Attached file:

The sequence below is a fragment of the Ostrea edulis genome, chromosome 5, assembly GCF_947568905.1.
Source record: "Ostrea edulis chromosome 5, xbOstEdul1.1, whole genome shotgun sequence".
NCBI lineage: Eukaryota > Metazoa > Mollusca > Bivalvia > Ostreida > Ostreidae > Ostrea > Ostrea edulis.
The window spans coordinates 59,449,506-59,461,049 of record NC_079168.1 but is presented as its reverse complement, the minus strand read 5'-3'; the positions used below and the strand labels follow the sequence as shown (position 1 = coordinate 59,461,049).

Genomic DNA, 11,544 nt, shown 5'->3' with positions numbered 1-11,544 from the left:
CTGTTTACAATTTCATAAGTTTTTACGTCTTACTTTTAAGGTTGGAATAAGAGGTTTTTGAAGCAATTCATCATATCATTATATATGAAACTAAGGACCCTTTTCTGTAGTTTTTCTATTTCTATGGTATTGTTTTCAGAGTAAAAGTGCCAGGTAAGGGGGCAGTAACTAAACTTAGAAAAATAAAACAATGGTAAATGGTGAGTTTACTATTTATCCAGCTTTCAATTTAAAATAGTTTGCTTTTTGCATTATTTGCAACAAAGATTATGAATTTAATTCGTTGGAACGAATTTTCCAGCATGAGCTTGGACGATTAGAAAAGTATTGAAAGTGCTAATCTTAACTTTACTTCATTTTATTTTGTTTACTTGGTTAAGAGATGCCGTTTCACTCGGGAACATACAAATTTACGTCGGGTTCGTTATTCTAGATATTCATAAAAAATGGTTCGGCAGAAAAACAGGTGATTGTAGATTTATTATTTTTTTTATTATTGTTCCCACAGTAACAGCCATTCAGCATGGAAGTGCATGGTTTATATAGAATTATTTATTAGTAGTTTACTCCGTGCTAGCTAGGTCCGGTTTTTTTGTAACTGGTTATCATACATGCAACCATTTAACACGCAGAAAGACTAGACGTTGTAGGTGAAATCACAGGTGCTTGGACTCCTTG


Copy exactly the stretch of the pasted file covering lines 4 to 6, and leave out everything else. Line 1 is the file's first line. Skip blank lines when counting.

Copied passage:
The window spans coordinates 59,449,506-59,461,049 of record NC_079168.1 but is presented as its reverse complement, the minus strand read 5'-3'; the positions used below and the strand labels follow the sequence as shown (position 1 = coordinate 59,461,049).

Genomic DNA, 11,544 nt, shown 5'->3' with positions numbered 1-11,544 from the left:
CTGTTTACAATTTCATAAGTTTTTACGTCTTACTTTTAAGGTTGGAATAAGAGGTTTTTGAAGCAATTCATCATATCATTATATATGAAACTAAGGACCCTTTTCTGTAGTTTTTCTATTTCTATGGTATTGTTTTCAGAGTAAAAGTGCCAGGTAAGGGGGCAGTAACTAAACTTAGAAAAATAAAACAATGGTAAATGGTGAGTTTACTATTTATCCAGCTTTCAATTTAAAATAGTTTGCTTTTTGCATTATTTGCAACAAAGATTATGAATTTAATTCGTTGGAACGAATTTTCCAGCATGAGCTTGGACGATTAGAAAAGTATTGAAAGTGCTAATCTTAACTTTACTTCATTTTATTTTGTTTACTTGGTTAAGAGATGCCGTTTCACTCGGGAACATACAAATTTACGTCGGGTTCGTTATTCTAGATATTCATAAAAAATGGTTCGGCAGAAAAACAGGTGATTGTAGATTTATTATTTTTTTTATTATTGTTCCCACAGTAACAGCCATTCAGCATGGAAGTGCATGGTTTATATAGAATTATTTATTAGTAGTTTACTCCGTGCTAGCTAGGTCCGGTTTTTTTGTAACTGGTTATCATACATGCAACCATTTAACACGCAGAAAGACTAGACGTTGTAGGTGAAATCACAGGTGCTTGGACTCCTTG